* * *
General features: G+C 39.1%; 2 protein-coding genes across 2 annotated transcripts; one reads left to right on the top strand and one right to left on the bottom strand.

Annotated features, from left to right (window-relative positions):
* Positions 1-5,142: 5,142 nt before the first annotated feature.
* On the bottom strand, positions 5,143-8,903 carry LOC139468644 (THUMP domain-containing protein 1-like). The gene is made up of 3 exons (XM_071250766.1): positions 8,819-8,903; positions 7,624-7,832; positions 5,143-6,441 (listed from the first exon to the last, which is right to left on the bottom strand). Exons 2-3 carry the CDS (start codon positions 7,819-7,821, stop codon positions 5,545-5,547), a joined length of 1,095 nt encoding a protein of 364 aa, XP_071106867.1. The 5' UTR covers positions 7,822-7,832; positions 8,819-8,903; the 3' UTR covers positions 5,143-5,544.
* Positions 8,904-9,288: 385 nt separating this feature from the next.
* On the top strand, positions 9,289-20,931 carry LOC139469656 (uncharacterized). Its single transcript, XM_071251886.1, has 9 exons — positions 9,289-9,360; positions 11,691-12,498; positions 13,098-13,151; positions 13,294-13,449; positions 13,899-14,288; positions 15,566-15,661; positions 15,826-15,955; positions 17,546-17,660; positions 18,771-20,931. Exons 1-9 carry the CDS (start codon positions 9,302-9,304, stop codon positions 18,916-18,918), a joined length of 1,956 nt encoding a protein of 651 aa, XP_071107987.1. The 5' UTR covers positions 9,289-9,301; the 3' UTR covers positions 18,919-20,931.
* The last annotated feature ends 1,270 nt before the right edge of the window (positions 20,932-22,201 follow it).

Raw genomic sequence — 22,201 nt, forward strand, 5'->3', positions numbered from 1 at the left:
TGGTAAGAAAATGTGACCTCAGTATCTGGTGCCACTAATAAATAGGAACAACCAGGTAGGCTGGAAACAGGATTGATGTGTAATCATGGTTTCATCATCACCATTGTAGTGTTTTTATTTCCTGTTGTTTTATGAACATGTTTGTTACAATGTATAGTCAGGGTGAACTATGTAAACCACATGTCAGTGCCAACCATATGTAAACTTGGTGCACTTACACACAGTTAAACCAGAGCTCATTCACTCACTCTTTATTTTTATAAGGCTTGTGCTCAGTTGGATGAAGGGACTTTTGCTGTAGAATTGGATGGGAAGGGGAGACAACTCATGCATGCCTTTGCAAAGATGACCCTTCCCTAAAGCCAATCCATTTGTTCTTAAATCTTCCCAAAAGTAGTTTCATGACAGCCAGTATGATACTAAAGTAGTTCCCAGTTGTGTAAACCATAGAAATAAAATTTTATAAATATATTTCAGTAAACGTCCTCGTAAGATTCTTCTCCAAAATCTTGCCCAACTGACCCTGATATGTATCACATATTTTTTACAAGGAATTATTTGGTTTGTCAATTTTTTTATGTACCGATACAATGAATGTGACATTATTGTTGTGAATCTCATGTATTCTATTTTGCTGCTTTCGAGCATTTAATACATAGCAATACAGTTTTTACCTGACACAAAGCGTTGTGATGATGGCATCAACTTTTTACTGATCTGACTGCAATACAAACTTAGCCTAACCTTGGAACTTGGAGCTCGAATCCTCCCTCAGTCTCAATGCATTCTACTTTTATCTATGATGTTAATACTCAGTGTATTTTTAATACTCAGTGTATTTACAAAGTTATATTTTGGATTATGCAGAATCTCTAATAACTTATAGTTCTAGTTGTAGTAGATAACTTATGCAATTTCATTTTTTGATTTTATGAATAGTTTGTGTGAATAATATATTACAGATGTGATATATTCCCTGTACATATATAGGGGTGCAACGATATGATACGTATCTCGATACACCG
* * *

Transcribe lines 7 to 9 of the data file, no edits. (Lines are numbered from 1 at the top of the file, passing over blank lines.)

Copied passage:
* The last annotated feature ends 1,270 nt before the right edge of the window (positions 20,932-22,201 follow it).

Raw genomic sequence — 22,201 nt, forward strand, 5'->3', positions numbered from 1 at the left:
TGGTAAGAAAATGTGACCTCAGTATCTGGTGCCACTAATAAATAGGAACAACCAGGTAGGCTGGAAACAGGATTGATGTGTAATCATGGTTTCATCATCACCATTGTAGTGTTTTTATTTCCTGTTGTTTTATGAACATGTTTGTTACAATGTATAGTCAGGGTGAACTATGTAAACCACATGTCAGTGCCAACCATATGTAAACTTGGTGCACTTACACACAGTTAAACCAGAGCTCATTCACTCACTCTTTATTTTTATAAGGCTTGTGCTCAGTTGGATGAAGGGACTTTTGCTGTAGAATTGGATGGGAAGGGGAGACAACTCATGCATGCCTTTGCAAAGATGACCCTTCCCTAAAGCCAATCCATTTGTTCTTAAATCTTCCCAAAAGTAGTTTCATGACAGCCAGTATGATACTAAAGTAGTTCCCAGTTGTGTAAACCATAGAAATAAAATTTTATAAATATATTTCAGTAAACGTCCTCGTAAGATTCTTCTCCAAAATCTTGCCCAACTGACCCTGATATGTATCACATATTTTTTACAAGGAATTATTTGGTTTGTCAATTTTTTTATGTACCGATACAATGAATGTGACATTATTGTTGTGAATCTCATGTATTCTATTTTGCTGCTTTCGAGCATTTAATACATAGCAATACAGTTTTTACCTGACACAAAGCGTTGTGATGATGGCATCAACTTTTTACTGATCTGACTGCAATACAAACTTAGCCTAACCTTGGAACTTGGAGCTCGAATCCTCCCTCAGTCTCAATGCATTCTACTTTTATCTATGATGTTAATACTCAGTGTATTTTTAATACTCAGTGTATTTACAAAGTTATATTTTGGATTATGCAGAATCTCTAATAACTTATAGTTCTAGTTGTAGTAGATAACTTATGCAATTTCATTTTTTGATTTTATGAATAGTTTGTGTGAATAATATATTACAGATGTGATATATTCCCTGTACATATATAGGGGTGCAACGATATGATACGTATCTCGATACACCG